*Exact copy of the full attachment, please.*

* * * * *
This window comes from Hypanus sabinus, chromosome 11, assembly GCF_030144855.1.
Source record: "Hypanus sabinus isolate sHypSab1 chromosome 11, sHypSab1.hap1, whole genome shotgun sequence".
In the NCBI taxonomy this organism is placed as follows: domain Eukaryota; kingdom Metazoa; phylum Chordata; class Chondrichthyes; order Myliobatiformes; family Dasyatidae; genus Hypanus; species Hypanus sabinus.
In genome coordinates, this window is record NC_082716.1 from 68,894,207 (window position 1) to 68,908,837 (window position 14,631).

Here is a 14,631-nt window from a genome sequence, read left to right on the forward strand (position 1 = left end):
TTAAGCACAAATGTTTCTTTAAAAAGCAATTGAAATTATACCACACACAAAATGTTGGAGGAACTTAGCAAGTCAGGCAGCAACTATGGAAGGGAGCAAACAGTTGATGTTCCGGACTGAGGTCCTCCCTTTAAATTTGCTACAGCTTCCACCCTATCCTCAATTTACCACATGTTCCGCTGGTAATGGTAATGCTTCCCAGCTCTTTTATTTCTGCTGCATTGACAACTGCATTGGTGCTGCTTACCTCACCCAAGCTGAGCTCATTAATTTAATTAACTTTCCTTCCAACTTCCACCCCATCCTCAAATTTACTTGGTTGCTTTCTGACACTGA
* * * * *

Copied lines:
This window comes from Hypanus sabinus, chromosome 11, assembly GCF_030144855.1.
Source record: "Hypanus sabinus isolate sHypSab1 chromosome 11, sHypSab1.hap1, whole genome shotgun sequence".
In the NCBI taxonomy this organism is placed as follows: domain Eukaryota; kingdom Metazoa; phylum Chordata; class Chondrichthyes; order Myliobatiformes; family Dasyatidae; genus Hypanus; species Hypanus sabinus.
In genome coordinates, this window is record NC_082716.1 from 68,894,207 (window position 1) to 68,908,837 (window position 14,631).

Here is a 14,631-nt window from a genome sequence, read left to right on the forward strand (position 1 = left end):
TTAAGCACAAATGTTTCTTTAAAAAGCAATTGAAATTATACCACACACAAAATGTTGGAGGAACTTAGCAAGTCAGGCAGCAACTATGGAAGGGAGCAAACAGTTGATGTTCCGGACTGAGGTCCTCCCTTTAAATTTGCTACAGCTTCCACCCTATCCTCAATTTACCACATGTTCCGCTGGTAATGGTAATGCTTCCCAGCTCTTTTATTTCTGCTGCATTGACAACTGCATTGGTGCTGCTTACCTCACCCAAGCTGAGCTCATTAATTTAATTAACTTTCCTTCCAACTTCCACCCCATCCTCAAATTTACTTGGTTGCTTTCTGACACTGA